For additional information see:

Warming Affects Chipmunk Genetic Diversity, Species Success

The temperature-sensitive alpine chipmunk of California’s Sierra Nevada Mountains has restricted its range 1640 feet upslope since the early 1900’s, according to work by University of California Berkeley scientists. Lead researcher Emily Rubidge says, “Climate change is implicated as the cause of geologic shifts observed among birds, small mammals and plants, but this work shows that, particularly for species like the alpine chipmunk, such shifts can result in increasingly fragmented and genetically impoverished populations.” The report, in Nature Climate Change, cites decreased “allele richness” and increased site-specific genetic differentiation in modern arctic chipmunks, increasing their susceptibility to diseases and effects of inbreeding.

For additional information see: Science Daily, UPI

Study:  Cloud Height is Declining

Global average cloud height declined approximately one percent between 2000 and 2010, according to a study in the journal Geophysical Research Letters.  Researchers at the University of Auckland in New Zealand analyzed the first 10 years of global cloud-top height measurements from the Multi-angle Imaging SpectroRadiometer (MISR) instrument on NASA's Terra spacecraft.  The study found global average cloud height decreased by 30 to 40 meters, mostly due to fewer high altitude clouds.  Reduced cloud height may slow the effects of global warming because the Earth would cool to space more efficiently, lowering surface temperatures.  According to lead researcher Roger Davis, "We don't know exactly what causes the cloud heights to lower . . . but it must be due to a change in the circulation patterns that give rise to cloud formation at high altitude." Davis emphasized the short time-period analyzed is not definitive and long-term monitoring is required to determine the significance on global warming.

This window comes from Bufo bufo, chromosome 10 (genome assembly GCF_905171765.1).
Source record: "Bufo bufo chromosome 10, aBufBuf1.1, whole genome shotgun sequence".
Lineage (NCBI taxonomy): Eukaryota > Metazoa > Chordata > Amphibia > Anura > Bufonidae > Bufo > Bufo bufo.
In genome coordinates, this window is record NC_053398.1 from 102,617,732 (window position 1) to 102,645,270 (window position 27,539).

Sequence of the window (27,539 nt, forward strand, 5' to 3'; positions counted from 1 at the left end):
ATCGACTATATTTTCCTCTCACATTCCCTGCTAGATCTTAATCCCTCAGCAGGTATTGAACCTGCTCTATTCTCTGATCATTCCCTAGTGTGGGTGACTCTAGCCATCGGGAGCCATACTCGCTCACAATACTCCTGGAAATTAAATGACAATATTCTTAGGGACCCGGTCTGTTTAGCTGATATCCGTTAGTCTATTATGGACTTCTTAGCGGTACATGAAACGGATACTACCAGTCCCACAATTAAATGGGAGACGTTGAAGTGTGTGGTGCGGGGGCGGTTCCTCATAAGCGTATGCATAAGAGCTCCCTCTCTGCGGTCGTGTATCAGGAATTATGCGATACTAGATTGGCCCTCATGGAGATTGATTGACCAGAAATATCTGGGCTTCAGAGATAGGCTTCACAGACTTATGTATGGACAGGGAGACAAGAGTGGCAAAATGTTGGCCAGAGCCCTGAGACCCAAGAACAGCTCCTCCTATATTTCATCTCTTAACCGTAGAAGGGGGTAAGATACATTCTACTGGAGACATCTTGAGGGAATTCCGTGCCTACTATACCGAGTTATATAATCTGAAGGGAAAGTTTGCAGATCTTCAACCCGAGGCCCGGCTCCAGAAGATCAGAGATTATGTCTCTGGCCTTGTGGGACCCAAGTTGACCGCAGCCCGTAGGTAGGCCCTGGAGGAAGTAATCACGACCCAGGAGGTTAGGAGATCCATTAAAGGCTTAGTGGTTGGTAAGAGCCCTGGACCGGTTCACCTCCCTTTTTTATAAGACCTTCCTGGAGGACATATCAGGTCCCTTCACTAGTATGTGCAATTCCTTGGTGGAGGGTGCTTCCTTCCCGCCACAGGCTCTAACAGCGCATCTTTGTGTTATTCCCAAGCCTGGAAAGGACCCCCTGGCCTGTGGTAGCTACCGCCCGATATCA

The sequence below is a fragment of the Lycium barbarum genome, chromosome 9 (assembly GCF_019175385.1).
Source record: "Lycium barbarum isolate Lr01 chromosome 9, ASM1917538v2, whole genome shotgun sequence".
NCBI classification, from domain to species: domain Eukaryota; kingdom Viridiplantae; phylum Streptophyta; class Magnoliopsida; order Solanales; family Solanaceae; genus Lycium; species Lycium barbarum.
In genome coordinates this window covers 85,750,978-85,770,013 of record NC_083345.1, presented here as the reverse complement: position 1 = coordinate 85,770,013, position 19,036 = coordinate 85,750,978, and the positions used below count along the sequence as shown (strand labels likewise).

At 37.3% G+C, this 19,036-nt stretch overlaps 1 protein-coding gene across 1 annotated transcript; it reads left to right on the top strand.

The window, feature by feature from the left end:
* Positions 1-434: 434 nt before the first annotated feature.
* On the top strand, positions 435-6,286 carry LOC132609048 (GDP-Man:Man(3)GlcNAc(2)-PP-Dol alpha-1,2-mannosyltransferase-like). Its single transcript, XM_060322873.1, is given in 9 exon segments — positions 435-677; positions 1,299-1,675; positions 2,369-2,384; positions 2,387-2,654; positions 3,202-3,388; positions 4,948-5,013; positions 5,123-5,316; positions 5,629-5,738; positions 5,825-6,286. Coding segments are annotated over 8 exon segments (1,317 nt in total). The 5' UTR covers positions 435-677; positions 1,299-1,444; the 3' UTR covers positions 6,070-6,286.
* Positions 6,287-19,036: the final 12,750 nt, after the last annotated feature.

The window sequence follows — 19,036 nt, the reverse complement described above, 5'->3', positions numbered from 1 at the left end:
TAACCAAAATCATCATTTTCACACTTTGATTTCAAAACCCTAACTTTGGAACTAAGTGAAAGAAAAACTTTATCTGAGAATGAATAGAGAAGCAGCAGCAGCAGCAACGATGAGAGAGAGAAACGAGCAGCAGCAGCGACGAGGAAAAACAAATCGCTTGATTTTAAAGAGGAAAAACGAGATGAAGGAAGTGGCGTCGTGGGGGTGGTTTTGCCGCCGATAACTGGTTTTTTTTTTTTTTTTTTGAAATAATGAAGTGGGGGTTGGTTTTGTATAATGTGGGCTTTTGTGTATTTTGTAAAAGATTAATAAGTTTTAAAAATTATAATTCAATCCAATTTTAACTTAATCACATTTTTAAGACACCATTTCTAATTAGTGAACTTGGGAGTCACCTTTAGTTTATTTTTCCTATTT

For additional information see: Science Daily, University of Auckland, Study

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Writers: Alison Alford, Justin Jones, Erin Tulley, Samantha Shiffman and Zuzana Culakova